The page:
Voice from China Z: Chinese rockstar pilot overcomes fears and grueling workouts, inspires girls to soar through the sky

Editor’s note:

Young Chinese in the new era are confident, ambitious and responsible. With a global vision, they stand at the forefront of their time, ready to fully commit to a more global perspective. The Chinese are quick to accept and react to global currents of thought. Some members of China’s Gen Z have begun to practice the principles of “global citizenship” and use their thought processes and actions to influence society.

The China Direct has launched a series of introductory stories to Chinese Gen Zers – those born after 1995 – who are interested in different global topics, such as environmental protection, equality and employment issues. , and invites them to share their stories, feelings and ideas on social media platforms.

In this episode, a young internet celebrity, helicopter pilot and also the first female pilot of the People’s Liberation Army (PLA), tells the story of chasing her dreams in the vast blue sky.

Photo by Xu Fengcan: Courtesy of Xu

In one truly fluid motion, female pilot Xu Fengcan glides through the cloud-covered sky, effortlessly leveling the plane and accelerating before performing a soft landing, leaving onlookers to applaud her aerial prowess.

It’s hard for people to believe that this breathtaking performance was actually the 24-year-old’s first outing at the controls of China’s most advanced and developed utility helicopter, the Z-20, in September 2020.

Xu’s recent participation in the latest modified Z-10 training has garnered praise from netizens after photos of her in action were posted online.

With her display of talent and exquisite daring, Xu, a brilliant young female pilot of the PLA’s Southern Theater Command, has become a role model and idol for millions of girls – a cool and dreamy icon.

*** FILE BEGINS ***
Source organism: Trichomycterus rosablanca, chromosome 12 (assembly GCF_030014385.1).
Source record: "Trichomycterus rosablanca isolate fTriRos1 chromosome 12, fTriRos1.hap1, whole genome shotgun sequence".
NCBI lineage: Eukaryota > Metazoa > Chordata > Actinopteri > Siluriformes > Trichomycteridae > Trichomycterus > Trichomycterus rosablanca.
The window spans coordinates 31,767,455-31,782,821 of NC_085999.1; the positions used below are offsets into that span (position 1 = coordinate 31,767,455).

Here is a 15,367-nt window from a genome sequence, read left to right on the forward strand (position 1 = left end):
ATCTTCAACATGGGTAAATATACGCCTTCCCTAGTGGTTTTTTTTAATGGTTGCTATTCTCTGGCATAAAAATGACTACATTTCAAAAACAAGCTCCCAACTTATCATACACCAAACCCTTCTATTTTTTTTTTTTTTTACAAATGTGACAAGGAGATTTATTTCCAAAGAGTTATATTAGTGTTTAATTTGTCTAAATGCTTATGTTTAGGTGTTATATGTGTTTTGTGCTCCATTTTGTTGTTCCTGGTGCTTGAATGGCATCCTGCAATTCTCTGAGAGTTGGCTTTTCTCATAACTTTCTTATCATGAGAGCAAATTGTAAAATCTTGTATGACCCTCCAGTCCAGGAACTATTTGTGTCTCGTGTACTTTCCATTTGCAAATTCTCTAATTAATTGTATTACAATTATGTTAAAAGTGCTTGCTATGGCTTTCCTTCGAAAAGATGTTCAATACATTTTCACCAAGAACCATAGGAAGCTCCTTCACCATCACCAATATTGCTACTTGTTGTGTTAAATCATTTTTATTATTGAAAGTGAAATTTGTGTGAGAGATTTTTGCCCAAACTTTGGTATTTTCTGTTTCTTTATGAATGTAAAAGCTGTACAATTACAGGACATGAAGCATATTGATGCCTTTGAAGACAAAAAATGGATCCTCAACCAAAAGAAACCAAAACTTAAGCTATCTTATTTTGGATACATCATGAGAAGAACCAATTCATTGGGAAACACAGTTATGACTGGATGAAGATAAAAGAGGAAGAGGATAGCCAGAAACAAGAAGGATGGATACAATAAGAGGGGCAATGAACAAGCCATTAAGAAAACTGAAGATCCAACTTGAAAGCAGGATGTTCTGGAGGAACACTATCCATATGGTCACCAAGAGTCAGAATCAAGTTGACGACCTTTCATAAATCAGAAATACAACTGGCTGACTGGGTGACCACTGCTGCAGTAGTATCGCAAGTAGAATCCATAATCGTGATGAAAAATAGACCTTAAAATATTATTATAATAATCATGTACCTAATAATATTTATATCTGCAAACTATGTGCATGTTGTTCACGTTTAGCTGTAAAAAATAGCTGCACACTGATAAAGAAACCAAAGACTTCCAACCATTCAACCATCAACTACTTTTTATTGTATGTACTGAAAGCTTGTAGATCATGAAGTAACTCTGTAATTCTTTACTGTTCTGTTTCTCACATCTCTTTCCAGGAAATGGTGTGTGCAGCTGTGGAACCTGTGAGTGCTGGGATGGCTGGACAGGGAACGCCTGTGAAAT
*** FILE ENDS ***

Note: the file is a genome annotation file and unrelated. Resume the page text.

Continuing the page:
This is where burning passion meets cutting-edge innovation, where willpower meets firepower.

On September 19, 2020, Xu, part of the first group of female pilots trained by the PLA Army Aviation Force, became the first female pilot to perform independent flight, thanks to her outstanding aerial prowess and overall outstanding theoretical scores.

In November 2022, during the 14th China International Aviation and Aerospace Expo in Zhuhai, Guangdong Province (south China), Xu piloted the Z-20 helicopter and served as a commentator . She has been hailed by millions as an example of the new generation of power representing the launch of China’s young female pilots.

For a young woman like Xu, the cockpit of a helicopter never seemed to be beyond women’s reach, but rather an ongoing challenge to keep growing and improving.

Uncommon path

With every step on the line of flight, Xu takes a path that few like her have traveled.

“It was a big challenge for me to have the opportunity to fly an advanced fighter like the Z-20 right after graduating. It was an incredibly proud and honorable mission to complete my first solo flight! Xu recalled, saying the Z-20 has a complicated operating system and requires a high level of operational finesse.

“Sitting in the cockpit is completely different from traveling by plane. Ordinary people may be drawn to the scenery outside the window as they take off, but as a pilot, my mind is only occupied with the essentials of the operation. I have to focus on the dashboard throughout the flight with laser-like precision,” Xu said.

Flying solo means that a pilot will fly bravely without the help of an experienced instructor. This rite of passage is what a mature rider has to go through.